Featured Videos

Your JavaScript is turned off or you have an old version of Adobe's Flash Player. Get the latest Flash player.
Ukraine, Russia, United in Faith, Divided in Politicsi
X
Michael Eckels
April 19, 2014
There is a strong historical religious connection between Russia and Ukraine. But what role is religion playing in the current conflict? In the run-up to Easter, Michael Eckels in Moscow reports for VOA.
Video

Video Ukraine, Russia, United in Faith, Divided in Politics

There is a strong historical religious connection between Russia and Ukraine. But what role is religion playing in the current conflict? In the run-up to Easter, Michael Eckels in Moscow reports for VOA.
Video

Video Face of American Farmer is Changing

The average American farmer is now 58 years old, and farmers 65 and older are the fastest growing segment of the population. It’s a troubling trend signaling big changes ahead for American agriculture as aging farmers retire. Reporter Mike Osborne says a new report from the U.S. Census Bureau is suggesting what some of those changes might look like... and why they might not be so troubling.
Video

Video Donetsk Governor: Ukraine Military Assault 'Delicate But Necessary'

Around a dozen state buildings in eastern Ukraine remain in the hands of pro-Russian protesters who are demanding a referendum on self-rule. The governor of the whole Donetsk region is among those forced out by the protesters. He spoke to VOA's Henry Ridgwell from his temporary new office in Donetsk city.
Video

Video Drones May Soon Send Data From High Seas

Drones are usually associated with unmanned flying vehicles, but autonomous watercraft are also becoming useful tools for jobs ranging from scientific exploration to law enforcement to searching for a missing airliner in the Indian Ocean. VOA’s George Putic reports on sea-faring drones.
Video

Video New Earth-Size Planet Found

Not too big, not too small. Not too hot, not too cold. A newly discovered planet looks just right for life as we know it, according to an international group of astronomers. VOA’s Steve Baragona has more.
Video

Video Copts in Diaspora Worry About Future in Egypt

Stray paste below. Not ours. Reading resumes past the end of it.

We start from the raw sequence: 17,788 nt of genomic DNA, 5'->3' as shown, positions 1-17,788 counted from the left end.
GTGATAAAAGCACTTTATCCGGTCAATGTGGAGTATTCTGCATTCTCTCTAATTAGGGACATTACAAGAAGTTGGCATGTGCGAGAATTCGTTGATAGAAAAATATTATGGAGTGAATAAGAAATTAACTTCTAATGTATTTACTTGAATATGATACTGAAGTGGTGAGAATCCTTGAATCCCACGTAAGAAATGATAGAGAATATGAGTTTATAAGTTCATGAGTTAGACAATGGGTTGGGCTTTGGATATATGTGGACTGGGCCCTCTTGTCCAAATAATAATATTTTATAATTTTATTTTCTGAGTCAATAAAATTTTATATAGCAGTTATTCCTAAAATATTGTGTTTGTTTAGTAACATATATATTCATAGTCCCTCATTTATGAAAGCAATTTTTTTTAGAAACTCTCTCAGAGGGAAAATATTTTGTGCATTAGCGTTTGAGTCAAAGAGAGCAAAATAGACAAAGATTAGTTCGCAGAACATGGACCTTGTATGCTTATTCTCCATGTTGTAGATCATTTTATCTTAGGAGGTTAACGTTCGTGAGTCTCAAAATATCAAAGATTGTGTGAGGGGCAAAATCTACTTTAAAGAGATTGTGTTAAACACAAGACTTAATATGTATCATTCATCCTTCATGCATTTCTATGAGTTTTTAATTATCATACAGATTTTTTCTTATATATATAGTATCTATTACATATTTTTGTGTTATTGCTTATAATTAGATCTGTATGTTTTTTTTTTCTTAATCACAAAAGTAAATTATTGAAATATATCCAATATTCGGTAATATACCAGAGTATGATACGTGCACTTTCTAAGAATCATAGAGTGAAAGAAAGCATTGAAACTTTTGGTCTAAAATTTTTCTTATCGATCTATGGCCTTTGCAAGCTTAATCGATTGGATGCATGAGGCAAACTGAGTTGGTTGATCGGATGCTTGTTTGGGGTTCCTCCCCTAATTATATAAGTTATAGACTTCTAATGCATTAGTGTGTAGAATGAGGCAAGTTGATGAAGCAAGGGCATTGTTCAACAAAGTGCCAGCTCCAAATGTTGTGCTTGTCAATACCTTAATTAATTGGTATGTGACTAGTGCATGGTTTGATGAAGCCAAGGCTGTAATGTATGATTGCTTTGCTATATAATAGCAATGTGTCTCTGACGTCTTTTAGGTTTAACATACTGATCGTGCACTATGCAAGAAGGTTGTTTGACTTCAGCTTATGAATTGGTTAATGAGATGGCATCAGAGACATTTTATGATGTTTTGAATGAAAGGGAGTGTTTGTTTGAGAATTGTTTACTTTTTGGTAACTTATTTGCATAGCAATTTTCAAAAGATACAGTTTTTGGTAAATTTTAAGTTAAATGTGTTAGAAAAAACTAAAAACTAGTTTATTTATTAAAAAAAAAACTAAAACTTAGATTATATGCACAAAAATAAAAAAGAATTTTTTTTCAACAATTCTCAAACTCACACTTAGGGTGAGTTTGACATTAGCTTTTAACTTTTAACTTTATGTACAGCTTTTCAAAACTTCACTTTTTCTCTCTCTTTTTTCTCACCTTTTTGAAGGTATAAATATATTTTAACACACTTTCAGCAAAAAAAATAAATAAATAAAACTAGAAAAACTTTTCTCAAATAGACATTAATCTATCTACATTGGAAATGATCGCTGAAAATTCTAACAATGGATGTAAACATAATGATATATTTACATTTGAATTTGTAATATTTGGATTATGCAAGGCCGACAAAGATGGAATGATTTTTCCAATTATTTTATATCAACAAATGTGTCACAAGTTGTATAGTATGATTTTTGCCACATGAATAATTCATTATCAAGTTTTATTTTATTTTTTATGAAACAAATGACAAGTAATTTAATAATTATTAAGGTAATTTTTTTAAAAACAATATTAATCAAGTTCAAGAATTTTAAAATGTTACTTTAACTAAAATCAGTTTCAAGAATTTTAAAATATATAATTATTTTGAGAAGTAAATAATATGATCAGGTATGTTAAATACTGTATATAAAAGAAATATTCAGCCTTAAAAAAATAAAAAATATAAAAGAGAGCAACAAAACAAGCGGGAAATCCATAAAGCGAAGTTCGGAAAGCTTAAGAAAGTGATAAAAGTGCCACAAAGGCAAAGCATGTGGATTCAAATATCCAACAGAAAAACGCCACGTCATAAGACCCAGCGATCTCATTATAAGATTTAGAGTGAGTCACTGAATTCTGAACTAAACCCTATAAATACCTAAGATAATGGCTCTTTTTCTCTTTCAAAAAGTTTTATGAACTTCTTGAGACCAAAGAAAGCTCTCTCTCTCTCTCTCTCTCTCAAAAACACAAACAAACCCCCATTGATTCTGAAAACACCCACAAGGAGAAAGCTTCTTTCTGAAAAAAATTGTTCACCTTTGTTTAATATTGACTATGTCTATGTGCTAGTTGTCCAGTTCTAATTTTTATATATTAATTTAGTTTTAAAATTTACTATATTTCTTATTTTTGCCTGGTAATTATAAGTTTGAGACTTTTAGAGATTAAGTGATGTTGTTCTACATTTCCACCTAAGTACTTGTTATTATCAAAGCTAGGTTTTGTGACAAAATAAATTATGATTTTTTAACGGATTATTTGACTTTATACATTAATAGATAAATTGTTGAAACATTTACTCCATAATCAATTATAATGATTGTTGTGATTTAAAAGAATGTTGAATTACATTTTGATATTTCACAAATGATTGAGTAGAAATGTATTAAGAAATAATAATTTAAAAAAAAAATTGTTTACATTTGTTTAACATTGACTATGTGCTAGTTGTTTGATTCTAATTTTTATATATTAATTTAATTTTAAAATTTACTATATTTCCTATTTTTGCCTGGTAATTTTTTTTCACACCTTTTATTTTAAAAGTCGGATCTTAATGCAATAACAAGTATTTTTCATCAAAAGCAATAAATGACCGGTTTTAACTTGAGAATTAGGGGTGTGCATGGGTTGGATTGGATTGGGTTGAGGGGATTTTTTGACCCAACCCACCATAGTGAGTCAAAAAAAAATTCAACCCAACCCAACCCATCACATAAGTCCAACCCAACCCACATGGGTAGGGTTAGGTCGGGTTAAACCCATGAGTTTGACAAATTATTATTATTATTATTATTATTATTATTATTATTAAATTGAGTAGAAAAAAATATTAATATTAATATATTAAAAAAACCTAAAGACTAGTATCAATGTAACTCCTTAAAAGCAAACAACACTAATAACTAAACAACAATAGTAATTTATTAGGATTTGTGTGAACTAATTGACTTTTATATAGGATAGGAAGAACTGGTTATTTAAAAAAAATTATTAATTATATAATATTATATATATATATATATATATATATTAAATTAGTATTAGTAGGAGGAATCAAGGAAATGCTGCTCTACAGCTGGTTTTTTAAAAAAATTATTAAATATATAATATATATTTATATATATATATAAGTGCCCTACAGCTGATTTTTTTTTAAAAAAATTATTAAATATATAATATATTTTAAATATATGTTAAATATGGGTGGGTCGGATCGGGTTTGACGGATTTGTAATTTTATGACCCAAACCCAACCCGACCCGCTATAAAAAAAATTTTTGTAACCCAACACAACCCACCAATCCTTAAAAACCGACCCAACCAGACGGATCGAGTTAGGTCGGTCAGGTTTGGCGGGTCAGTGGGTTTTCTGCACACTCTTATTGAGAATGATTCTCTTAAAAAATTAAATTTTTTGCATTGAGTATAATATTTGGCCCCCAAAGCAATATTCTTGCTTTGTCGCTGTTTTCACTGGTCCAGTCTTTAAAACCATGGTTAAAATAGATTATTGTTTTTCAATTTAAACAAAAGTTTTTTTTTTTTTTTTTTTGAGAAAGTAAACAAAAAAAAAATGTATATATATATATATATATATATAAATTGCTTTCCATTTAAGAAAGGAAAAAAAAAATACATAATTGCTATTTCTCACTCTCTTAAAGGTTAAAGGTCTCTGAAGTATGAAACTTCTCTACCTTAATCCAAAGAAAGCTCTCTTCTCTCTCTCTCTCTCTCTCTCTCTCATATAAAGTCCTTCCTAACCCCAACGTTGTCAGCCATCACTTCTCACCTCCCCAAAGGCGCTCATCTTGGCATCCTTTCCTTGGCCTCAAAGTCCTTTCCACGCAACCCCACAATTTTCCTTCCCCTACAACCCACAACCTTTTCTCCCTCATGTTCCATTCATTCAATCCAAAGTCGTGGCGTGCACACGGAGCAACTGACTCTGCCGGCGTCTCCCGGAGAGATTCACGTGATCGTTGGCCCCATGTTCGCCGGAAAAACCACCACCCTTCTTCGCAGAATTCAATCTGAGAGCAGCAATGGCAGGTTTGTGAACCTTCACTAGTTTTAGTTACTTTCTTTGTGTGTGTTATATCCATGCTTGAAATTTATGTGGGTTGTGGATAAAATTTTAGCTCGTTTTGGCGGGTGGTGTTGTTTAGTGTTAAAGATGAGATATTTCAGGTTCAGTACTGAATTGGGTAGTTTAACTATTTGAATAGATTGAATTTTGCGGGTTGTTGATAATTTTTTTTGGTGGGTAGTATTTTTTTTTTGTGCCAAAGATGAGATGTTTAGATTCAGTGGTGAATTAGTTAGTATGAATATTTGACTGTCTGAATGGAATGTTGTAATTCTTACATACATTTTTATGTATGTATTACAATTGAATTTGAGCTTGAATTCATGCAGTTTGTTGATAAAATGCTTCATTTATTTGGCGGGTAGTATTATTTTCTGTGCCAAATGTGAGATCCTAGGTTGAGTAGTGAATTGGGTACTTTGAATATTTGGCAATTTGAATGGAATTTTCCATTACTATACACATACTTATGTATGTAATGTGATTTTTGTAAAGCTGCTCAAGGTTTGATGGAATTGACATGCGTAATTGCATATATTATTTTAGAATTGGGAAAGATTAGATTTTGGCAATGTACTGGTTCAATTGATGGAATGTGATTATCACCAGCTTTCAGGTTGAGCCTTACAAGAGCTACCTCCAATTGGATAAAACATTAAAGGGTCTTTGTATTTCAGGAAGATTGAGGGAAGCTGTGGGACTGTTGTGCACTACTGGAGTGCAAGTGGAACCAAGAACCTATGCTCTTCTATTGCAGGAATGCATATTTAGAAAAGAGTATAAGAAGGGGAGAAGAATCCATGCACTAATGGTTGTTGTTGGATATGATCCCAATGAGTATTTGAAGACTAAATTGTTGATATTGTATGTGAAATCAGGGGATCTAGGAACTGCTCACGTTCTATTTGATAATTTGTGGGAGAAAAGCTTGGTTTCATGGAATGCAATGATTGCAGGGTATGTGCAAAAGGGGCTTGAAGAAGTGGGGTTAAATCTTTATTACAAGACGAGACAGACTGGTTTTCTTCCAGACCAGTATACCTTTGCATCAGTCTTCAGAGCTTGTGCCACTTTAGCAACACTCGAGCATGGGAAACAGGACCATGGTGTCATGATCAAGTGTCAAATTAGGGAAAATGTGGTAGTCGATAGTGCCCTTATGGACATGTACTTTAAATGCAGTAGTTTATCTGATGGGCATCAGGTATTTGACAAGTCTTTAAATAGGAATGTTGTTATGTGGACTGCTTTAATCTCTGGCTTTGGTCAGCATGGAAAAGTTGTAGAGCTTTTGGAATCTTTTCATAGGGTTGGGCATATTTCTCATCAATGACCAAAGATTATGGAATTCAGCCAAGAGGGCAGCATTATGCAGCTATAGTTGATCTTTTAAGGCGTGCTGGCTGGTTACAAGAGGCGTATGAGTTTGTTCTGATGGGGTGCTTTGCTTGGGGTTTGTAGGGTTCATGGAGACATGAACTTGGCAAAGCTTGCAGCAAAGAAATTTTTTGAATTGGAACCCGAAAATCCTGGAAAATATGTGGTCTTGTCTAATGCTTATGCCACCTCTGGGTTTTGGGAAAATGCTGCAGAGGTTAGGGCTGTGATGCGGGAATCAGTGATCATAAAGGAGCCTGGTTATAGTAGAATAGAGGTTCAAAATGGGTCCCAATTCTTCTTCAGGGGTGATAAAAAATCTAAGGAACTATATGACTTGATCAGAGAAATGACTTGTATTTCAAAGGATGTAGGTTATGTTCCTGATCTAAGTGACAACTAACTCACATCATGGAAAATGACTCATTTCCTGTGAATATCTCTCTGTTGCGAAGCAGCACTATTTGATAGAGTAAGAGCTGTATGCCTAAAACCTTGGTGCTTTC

Around 10 percent of Egypt’s population belong to the Coptic faith, making them the largest Christian minority in the Middle East. But they have become targets of violence since the revolution three years ago. With elections scheduled for May and the struggle between the Egyptian military and Islamists continuing, many Copts abroad are deeply worried about the future of their ancient church. VOA religion correspondent Jerome Socolovsky visited a Coptic church outside Washington DC.
Video

Video Critics Say Venezuelan Protests Test Limits of Military's Support

During the two months of deadly anti-government protests that have rocked the oil-rich nation of Venezuela, President Nicolas Maduro has accused the opposition of trying to initiate a coup. Though a small number of military officers have been arrested for allegedly plotting against the government, VOA’s Brian Padden reports the leadership of the armed forces continues to support the president, at least for now.
Video

Video More Millenials Unplug to Embrace Board Games

A big new trend in the U.S. toy industry has more consumers switching off their high-tech gadgets to play with classic toys, like board games. This is especially true among the so-called millenial generation - those born in the 1980's and 90's. Elizabeth Lee has more from an unusual café in Los Angeles, where the new trend is popular and business is booming.
Video

Video Google Buys Drone Company

In its latest purchase of high-tech companies, Google has acquired a manufacturer of solar-powered drones that can stay in the air almost indefinitely, relaying broadband Internet connection to remote areas. It is seen as yet another step in the U.S. based Web giant’s bid to bring Internet to the whole world. VOA’s George Putic reports.
AppleAndroid